Whatever your organization’s industry or size, you can help it attract and retain the best employees with these smart moves.
Two words loom large in the minds of employers: employee retention.
Principal® research shows small and midsize businesses are prioritizing benefits to improve the employee experience.1 So how do you get the talent you need in a tight labor market? These 11 retention strategies are based on responses from business leaders nationwide surveyed in the Principal Financial Well-Being Index℠.
1. Offer flexible work schedules or more time off.
“Flexibility has become table stakes at this point,” says Peggy Shell, a business owner and Principal client whose Colorado recruiting firm, Creative Alignments, navigates the job market for a variety of employers. Be clear with employees about the boundaries of flexibility and watch for any impact on their motivation and engagement.
2. Encourage more remote/hybrid flexibility.
“If you don’t offer this flexibility, you’ll have fewer candidates, even in the executive ranks,” says Michael Anderson, head of talent acquisition for Principal.
3. Raise wages for most employees.
Wages are trending upward,
4. Create clear paths for career growth.
Recruiting and retaining belong together as a two-pronged business strategy: You can’t afford to lose employees as quickly as they come in. Many modern organizational charts are flat, often making it difficult to carve out clear career paths for all employees. Watch out for “over-privileging” managers (giving them easier, quicker steps to promotion) as just one example of how career growth affects retention.
5. Set higher wages for only specific jobs.
Many companies rely on the expertise of key employees they’d like to retain—because these employees tend to have a larger impact on business success. Explore a key employee benefit solution as an option.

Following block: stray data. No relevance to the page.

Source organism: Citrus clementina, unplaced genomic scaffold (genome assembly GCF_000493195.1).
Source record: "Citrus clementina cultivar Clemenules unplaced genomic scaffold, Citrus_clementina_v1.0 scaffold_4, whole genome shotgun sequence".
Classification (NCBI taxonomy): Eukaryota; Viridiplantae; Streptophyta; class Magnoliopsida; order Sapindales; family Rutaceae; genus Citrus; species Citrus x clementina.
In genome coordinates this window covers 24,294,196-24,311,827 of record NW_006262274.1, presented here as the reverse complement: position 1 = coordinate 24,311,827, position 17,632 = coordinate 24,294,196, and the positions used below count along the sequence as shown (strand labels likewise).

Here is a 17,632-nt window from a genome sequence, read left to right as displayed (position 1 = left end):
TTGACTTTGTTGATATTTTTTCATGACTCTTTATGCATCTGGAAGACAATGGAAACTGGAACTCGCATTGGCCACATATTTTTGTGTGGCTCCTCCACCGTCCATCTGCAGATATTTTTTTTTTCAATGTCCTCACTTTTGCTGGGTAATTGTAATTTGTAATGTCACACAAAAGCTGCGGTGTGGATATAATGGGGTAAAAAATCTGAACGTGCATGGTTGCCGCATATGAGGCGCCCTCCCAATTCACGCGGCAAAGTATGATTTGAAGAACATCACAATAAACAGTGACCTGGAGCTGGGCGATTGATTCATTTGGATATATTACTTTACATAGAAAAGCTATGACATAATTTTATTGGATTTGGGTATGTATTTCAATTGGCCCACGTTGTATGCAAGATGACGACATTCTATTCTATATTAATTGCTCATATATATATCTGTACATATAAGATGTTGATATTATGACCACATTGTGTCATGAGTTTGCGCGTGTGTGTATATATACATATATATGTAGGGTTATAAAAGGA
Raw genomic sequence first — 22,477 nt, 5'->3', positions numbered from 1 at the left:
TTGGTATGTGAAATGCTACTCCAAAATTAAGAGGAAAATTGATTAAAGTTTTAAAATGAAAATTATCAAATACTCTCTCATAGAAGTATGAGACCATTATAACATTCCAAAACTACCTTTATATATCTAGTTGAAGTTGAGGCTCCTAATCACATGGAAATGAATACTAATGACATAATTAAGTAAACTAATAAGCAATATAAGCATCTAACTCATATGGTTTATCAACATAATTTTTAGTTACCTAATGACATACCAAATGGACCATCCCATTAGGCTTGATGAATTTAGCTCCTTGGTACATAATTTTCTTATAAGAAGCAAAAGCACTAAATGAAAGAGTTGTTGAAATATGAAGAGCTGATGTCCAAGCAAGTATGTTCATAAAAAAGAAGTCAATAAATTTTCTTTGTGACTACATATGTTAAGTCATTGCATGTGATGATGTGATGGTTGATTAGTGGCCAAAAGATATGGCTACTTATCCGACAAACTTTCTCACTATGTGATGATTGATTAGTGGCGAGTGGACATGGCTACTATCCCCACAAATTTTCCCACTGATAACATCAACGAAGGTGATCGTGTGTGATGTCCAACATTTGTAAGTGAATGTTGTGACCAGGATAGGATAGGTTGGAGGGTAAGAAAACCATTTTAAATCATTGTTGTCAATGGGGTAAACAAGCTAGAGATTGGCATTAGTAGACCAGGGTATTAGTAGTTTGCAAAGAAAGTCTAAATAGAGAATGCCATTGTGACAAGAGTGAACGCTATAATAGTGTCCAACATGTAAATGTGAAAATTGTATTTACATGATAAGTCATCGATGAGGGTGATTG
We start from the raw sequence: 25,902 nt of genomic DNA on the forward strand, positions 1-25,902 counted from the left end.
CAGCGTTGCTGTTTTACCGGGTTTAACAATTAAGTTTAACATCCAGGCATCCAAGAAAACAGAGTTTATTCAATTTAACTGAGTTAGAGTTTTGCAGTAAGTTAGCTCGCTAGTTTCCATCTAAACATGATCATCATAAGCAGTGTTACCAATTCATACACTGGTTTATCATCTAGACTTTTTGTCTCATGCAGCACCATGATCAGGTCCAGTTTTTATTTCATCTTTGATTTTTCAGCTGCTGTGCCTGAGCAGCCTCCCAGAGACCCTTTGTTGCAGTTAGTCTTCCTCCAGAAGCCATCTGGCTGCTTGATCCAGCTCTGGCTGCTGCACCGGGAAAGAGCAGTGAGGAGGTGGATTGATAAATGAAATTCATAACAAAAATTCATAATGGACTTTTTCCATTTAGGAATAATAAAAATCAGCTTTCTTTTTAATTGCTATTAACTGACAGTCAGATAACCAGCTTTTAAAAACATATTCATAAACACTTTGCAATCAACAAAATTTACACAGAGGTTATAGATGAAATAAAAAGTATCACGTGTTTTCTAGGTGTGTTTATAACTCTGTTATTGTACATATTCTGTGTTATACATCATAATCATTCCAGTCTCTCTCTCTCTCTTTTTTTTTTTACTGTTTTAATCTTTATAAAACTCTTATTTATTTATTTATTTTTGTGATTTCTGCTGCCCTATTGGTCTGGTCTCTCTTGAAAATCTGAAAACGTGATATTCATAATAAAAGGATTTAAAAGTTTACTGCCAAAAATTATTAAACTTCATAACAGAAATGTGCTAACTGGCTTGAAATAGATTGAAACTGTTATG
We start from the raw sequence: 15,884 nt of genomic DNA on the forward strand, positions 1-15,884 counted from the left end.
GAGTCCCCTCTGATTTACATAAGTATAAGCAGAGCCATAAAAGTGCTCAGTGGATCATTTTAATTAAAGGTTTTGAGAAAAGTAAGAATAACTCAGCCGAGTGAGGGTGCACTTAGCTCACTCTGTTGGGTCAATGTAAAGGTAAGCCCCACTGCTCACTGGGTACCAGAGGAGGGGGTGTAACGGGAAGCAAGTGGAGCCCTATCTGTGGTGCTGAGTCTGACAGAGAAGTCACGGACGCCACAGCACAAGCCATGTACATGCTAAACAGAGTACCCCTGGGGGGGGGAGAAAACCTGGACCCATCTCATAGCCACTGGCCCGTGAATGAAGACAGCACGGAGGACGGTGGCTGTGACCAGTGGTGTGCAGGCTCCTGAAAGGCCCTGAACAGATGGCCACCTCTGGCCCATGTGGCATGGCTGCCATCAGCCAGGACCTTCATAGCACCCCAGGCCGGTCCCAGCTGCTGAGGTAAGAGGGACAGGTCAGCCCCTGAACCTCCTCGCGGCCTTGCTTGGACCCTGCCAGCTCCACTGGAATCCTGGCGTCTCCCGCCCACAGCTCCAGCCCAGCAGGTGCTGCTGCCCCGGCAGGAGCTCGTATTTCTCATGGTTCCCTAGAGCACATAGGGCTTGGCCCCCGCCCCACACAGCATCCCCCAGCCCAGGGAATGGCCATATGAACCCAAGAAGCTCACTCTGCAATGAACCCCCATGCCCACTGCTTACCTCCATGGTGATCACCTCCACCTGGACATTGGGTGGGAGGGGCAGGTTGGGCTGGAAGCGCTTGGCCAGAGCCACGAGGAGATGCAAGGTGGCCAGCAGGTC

6. Increase the quality of current benefits.
More than 70% of small and midsize businesses say employee benefits help recruit, and 78% say they help retain.
7. Add or increase bonus pay.
Bob’s Red Mill, a global manufacturer of whole grain foods in Oregon and a Principal client, is an example of a company that provides monthly profit-sharing to enable short-term financial security for employees, while its overall structure as an employee stock ownership plan (ESOP) generates long-term financial security into retirement. A sign-on bonus can also sweeten the incentive of competitive pay.
8. Make your business a fun place to work.
Money ultimately may not motivate as much as employees simply loving their jobs, Anderson says. Genuinely happy employees can help boost overall morale.
9. Upskill employees for their development and your business growth.
The tight job market has inspired more efforts to reskill midcareer workers, such as training employees in business intelligence and data analytics. This can be beneficial, both in the development of these programs and the motivation or ability for employees to learn and apply the new skills.
10. Expand fully remote jobs so employees can relocate.
In a candidate-driven market, Anderson says, meet your talent where they want to be met. In a postpandemic world, the ties to community, a home, family, and friends can be hard to overcome with a job offer requiring relocation, considering the abundance of remote-work options.
11. Add new benefits.
Bob’s Red Mill several years ago expanded its employee benefits with a new array of what it calls “lifestyle benefits”: $2,500 of dependent care, tuition reimbursement, a scholarship program, and more.
Ensure any new benefits match the unique needs of your employees by simply asking them. Listen carefully and keep asking over time, because employee needs are ever evolving.